Helping Maryland Small Businesses Grow and Thrive
Helping Maryland Small Businesses Grow and Thrive
For National Small Business Week, I was proud to participate in the ribbon-cutting ceremony for the Small Business Administration’s (SBA) new district office in Baltimore. The SBA provides small businesses in Maryland and around the country with critical tools and resources.
I also joined a roundtable discussion with U.S. Senator Ben Cardin to hear from local small business owners about the challenges they face and about how we can help.
Small businesses are the primary driver of our nation’s economy, and I am committed to helping small businesses grow and thrive in our state. In that effort, here are several resources that may be of interest to small business owners in Maryland.
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Resources for Small Businesses
- Permanent Extension of Small Business Expensing: The Protecting Americans from Tax Hikes Act of 2015 made the Section 179 tax deduction for small businesses permanent at the $500,000 level. This will allow our nation’s small businesses to deduct the full purchase price of qualifying equipment and/or software purchased or financed during the tax year. Businesses exceeding a total of $2 million of purchases in qualifying equipment have the Section 179 deduction phase-out dollar-for-dollar and completely eliminated above $2.5 million. Additionally, the Section 179 cap will be indexed to inflation in $10,000 increments in future years.
- Increasing Capital Available for Small Business: The Small Business Jobs Act of 2010 created the Small Business Lending Fund (SBLF), a dedicated fund of $30 billion in low-cost capital made accessible to qualified community banks (assets less than $10 billion) to encourage lending to small business. As of December 2015, the United States Treasury Department reported that participating lending institutions had increased lending by over $17.2 billion since the program’s inception.
- Building on the Success of the 504 Loan Program: The 504 loan program provides capital for fixed asset projects, such as purchasing land and improvements; construction of new facilities; modernizing, renovating or converting existing facilities; or purchasing machinery and equipment. To ensure small businesses have access to 504 loans, the Small Business Administration (SBA) has reduced or eliminated the fees associated with this lending program and has increased the maximum loan size to $5.5 million. Since its launch, the 504 loan program has created over 2 million jobs – a proven win-win for businesses and lenders.
- Expanding the 7(a) Loan Guarantee Program: The 7(a) loan program provides capital to establish a new business or to assist in the operation, acquisition or expansion of an existing business. The Small Business Jobs Act of 2010 permanently increased the maximum 7(a) loan size from $2 million to $5 million – helping provide the capital needed to help small businesses expand for the future.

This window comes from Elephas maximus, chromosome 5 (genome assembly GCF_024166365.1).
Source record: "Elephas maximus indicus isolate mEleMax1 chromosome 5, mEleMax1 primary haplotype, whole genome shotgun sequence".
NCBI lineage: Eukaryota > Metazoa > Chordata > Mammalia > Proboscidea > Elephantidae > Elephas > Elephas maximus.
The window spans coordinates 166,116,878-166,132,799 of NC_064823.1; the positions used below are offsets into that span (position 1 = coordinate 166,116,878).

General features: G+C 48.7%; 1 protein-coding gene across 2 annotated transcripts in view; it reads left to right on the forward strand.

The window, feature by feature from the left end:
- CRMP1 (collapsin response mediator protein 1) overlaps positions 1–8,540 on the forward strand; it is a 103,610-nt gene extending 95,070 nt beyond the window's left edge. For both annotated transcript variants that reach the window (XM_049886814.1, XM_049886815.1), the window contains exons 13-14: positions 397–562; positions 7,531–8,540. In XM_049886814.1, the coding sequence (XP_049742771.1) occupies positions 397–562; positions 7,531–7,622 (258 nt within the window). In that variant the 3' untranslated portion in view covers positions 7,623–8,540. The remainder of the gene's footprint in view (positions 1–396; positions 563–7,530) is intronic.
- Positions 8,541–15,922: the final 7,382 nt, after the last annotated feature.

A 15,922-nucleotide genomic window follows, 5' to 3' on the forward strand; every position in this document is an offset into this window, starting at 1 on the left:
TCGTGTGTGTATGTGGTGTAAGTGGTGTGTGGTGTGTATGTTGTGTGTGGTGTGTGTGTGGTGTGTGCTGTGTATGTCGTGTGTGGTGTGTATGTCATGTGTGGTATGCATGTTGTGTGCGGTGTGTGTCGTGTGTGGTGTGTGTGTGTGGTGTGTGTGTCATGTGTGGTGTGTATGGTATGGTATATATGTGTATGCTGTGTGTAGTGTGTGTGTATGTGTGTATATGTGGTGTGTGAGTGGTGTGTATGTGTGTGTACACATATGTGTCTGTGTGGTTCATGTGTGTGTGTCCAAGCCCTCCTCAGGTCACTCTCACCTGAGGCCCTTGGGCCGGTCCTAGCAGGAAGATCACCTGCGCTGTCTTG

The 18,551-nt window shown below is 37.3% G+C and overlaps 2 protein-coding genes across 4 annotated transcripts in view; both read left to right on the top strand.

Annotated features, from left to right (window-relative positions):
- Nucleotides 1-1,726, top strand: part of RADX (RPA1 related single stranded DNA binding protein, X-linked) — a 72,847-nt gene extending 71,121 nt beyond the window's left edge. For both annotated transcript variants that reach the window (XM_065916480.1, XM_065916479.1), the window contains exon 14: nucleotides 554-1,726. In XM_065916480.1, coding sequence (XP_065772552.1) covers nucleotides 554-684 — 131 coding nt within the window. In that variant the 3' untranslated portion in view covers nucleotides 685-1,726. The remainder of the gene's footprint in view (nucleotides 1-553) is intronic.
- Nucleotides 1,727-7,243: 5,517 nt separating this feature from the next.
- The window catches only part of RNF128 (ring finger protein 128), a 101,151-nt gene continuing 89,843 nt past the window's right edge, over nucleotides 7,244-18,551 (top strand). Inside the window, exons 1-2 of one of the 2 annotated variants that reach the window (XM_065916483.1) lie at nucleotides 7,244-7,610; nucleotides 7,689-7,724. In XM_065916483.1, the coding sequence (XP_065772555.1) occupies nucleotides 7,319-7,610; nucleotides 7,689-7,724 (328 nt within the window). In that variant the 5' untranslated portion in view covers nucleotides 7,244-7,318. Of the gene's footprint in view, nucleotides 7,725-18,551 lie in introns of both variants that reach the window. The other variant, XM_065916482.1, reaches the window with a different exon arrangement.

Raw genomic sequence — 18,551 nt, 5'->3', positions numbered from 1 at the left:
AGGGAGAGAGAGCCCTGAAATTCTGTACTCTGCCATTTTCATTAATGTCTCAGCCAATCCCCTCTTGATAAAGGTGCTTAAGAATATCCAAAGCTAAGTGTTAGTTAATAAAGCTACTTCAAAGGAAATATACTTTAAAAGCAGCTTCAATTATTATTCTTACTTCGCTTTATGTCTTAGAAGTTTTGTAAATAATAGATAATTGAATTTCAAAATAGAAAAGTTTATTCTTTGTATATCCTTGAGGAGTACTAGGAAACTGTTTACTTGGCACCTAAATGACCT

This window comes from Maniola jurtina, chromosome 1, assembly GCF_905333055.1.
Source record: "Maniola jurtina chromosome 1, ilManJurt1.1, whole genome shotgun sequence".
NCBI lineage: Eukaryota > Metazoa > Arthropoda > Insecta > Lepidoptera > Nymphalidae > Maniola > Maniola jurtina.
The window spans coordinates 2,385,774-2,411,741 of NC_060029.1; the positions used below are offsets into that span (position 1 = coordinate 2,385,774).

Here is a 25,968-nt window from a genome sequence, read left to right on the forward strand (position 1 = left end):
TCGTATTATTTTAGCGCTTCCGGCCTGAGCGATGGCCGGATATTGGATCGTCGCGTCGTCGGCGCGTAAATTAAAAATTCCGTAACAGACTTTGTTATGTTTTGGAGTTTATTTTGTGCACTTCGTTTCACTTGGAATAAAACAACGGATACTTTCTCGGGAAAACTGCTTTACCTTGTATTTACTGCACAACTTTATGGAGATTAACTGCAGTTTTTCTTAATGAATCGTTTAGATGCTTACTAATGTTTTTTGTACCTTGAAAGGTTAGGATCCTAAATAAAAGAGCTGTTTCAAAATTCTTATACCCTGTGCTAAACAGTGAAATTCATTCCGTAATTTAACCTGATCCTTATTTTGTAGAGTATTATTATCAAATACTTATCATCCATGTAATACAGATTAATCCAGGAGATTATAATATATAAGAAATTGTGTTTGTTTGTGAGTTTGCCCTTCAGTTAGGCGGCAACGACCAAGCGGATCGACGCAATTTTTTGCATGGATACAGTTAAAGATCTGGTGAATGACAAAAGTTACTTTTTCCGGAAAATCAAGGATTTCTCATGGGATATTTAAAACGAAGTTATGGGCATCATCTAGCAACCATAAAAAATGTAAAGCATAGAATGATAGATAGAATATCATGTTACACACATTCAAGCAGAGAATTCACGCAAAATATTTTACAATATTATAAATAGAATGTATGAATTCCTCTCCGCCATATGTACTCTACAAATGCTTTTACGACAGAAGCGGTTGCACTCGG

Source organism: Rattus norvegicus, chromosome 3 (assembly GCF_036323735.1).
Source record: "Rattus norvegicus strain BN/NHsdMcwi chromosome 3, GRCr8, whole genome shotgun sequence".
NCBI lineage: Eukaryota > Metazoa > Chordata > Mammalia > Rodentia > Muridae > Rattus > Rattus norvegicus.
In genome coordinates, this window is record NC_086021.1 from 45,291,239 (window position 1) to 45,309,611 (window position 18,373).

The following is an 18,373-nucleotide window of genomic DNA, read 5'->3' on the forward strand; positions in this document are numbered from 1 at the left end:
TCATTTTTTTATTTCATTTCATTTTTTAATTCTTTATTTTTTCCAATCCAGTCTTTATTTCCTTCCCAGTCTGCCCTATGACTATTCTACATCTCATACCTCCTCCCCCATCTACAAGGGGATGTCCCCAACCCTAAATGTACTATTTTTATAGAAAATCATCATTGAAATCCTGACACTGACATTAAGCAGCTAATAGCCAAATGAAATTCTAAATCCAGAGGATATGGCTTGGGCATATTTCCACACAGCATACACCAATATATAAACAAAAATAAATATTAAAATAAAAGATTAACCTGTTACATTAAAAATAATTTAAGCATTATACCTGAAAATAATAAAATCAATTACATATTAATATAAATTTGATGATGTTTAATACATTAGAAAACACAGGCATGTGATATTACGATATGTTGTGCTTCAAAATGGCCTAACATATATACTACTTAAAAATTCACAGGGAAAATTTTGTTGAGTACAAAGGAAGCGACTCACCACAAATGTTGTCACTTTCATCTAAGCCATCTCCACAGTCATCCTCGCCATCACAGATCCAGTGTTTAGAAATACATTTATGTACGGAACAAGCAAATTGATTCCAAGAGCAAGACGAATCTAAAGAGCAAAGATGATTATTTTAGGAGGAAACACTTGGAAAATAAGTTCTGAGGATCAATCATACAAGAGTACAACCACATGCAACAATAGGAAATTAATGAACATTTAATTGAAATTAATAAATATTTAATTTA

- Boosting Small Business Lending Micro-Loan Program: This SBA program provides very small loans to start-ups and newly established or growing small businesses. Under the SBA Micro-Loan Program, SBA makes funds available to nonprofit, community-based lenders that, in turn, make loans to eligible borrowers in amounts up to a maximum of $35,000.
- U.S. Small Business Administration: The SBA helps Americans start, build and grow businesses. Through an extensive network of field offices and partnerships with public and private organizations, SBA delivers its services to people across Maryland and throughout the United States (http://www.sba.gov). Contact: 1-800-827-5722 or firstname.lastname@example.org.
- Maryland Small Business & Technology Development Center (SBTDC): The Maryland Small Business & Technology Development Center (MDSBTDC) Network provides sound advice, counseling and support to entrepreneurs and small to mid-size businesses across the state. The Network links private enterprise, government, higher education and local economic development organizations to provide management, training and technical assistance to Maryland’s small businesses (http://www.mdsbdc.umd.edu). Contact: (301) 403-0501.
- Maryland Procurement Technical Assistance Program (PTAP). The Baltimore-Washington corridor is also home to a large community of small businesses that compete for the vast array of government contracts awarded by the federal government each year. The federal government has set a goal of awarding 23 percent of all contracts to small businesses. The Maryland Procurement Technical Assistance Program assists Maryland small businesses in how to do business with federal, state, and local government agencies. (http://www.mdptap.umd.edu/)
- Statewide Procurement Assistance: (301) 403-2740 or email@example.com.
- BusinessUSA is a new online resource that makes it easier for America’s businesses to access the services and information they need to grow, hire, and export. For more information, visit www.usa.gov/business.
- For more information about specific tax provisions as they apply to your business, please visit www.irs.gov or contact the IRS small business helpline at 1-800-829-4933.
Congressman John Sarbanes
Maryland’s Third Congressional District